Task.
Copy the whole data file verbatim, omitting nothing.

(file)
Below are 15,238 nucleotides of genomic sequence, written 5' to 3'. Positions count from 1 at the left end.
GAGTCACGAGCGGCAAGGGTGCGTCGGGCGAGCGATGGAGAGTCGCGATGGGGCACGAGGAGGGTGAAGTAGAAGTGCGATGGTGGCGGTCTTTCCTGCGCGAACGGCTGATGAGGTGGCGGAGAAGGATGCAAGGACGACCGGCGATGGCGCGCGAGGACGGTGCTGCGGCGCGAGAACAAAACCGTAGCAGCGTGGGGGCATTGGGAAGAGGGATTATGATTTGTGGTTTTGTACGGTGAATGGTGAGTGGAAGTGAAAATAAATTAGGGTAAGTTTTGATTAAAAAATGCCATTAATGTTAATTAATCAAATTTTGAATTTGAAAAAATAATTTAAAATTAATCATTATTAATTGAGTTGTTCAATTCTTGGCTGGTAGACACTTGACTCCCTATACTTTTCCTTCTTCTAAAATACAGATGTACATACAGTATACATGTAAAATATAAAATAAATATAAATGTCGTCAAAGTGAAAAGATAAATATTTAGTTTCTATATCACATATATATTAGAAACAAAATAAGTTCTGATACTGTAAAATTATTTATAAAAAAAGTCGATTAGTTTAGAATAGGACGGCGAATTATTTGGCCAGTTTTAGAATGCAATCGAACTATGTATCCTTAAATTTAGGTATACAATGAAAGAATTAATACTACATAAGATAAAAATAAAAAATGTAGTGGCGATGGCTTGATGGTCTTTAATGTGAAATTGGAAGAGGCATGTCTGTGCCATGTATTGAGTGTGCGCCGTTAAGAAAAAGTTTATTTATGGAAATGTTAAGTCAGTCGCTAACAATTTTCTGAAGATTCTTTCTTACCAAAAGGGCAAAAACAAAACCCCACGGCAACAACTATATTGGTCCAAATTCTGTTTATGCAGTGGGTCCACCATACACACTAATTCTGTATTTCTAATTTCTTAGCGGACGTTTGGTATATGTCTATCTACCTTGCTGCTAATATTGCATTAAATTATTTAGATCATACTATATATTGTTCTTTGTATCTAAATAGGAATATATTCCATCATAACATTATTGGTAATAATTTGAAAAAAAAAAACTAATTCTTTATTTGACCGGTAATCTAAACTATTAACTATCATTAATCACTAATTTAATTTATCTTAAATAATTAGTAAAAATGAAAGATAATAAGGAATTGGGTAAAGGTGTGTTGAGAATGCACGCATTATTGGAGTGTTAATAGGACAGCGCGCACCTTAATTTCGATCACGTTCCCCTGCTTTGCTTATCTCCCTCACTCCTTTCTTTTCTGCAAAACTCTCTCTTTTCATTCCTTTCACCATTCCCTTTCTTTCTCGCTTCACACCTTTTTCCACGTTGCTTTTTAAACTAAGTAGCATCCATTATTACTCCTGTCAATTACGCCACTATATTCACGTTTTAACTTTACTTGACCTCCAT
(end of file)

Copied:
Below are 15,238 nucleotides of genomic sequence, written 5' to 3'. Positions count from 1 at the left end.
GAGTCACGAGCGGCAAGGGTGCGTCGGGCGAGCGATGGAGAGTCGCGATGGGGCACGAGGAGGGTGAAGTAGAAGTGCGATGGTGGCGGTCTTTCCTGCGCGAACGGCTGATGAGGTGGCGGAGAAGGATGCAAGGACGACCGGCGATGGCGCGCGAGGACGGTGCTGCGGCGCGAGAACAAAACCGTAGCAGCGTGGGGGCATTGGGAAGAGGGATTATGATTTGTGGTTTTGTACGGTGAATGGTGAGTGGAAGTGAAAATAAATTAGGGTAAGTTTTGATTAAAAAATGCCATTAATGTTAATTAATCAAATTTTGAATTTGAAAAAATAATTTAAAATTAATCATTATTAATTGAGTTGTTCAATTCTTGGCTGGTAGACACTTGACTCCCTATACTTTTCCTTCTTCTAAAATACAGATGTACATACAGTATACATGTAAAATATAAAATAAATATAAATGTCGTCAAAGTGAAAAGATAAATATTTAGTTTCTATATCACATATATATTAGAAACAAAATAAGTTCTGATACTGTAAAATTATTTATAAAAAAAGTCGATTAGTTTAGAATAGGACGGCGAATTATTTGGCCAGTTTTAGAATGCAATCGAACTATGTATCCTTAAATTTAGGTATACAATGAAAGAATTAATACTACATAAGATAAAAATAAAAAATGTAGTGGCGATGGCTTGATGGTCTTTAATGTGAAATTGGAAGAGGCATGTCTGTGCCATGTATTGAGTGTGCGCCGTTAAGAAAAAGTTTATTTATGGAAATGTTAAGTCAGTCGCTAACAATTTTCTGAAGATTCTTTCTTACCAAAAGGGCAAAAACAAAACCCCACGGCAACAACTATATTGGTCCAAATTCTGTTTATGCAGTGGGTCCACCATACACACTAATTCTGTATTTCTAATTTCTTAGCGGACGTTTGGTATATGTCTATCTACCTTGCTGCTAATATTGCATTAAATTATTTAGATCATACTATATATTGTTCTTTGTATCTAAATAGGAATATATTCCATCATAACATTATTGGTAATAATTTGAAAAAAAAAAACTAATTCTTTATTTGACCGGTAATCTAAACTATTAACTATCATTAATCACTAATTTAATTTATCTTAAATAATTAGTAAAAATGAAAGATAATAAGGAATTGGGTAAAGGTGTGTTGAGAATGCACGCATTATTGGAGTGTTAATAGGACAGCGCGCACCTTAATTTCGATCACGTTCCCCTGCTTTGCTTATCTCCCTCACTCCTTTCTTTTCTGCAAAACTCTCTCTTTTCATTCCTTTCACCATTCCCTTTCTTTCTCGCTTCACACCTTTTTCCACGTTGCTTTTTAAACTAAGTAGCATCCATTATTACTCCTGTCAATTACGCCACTATATTCACGTTTTAACTTTACTTGACCTCCAT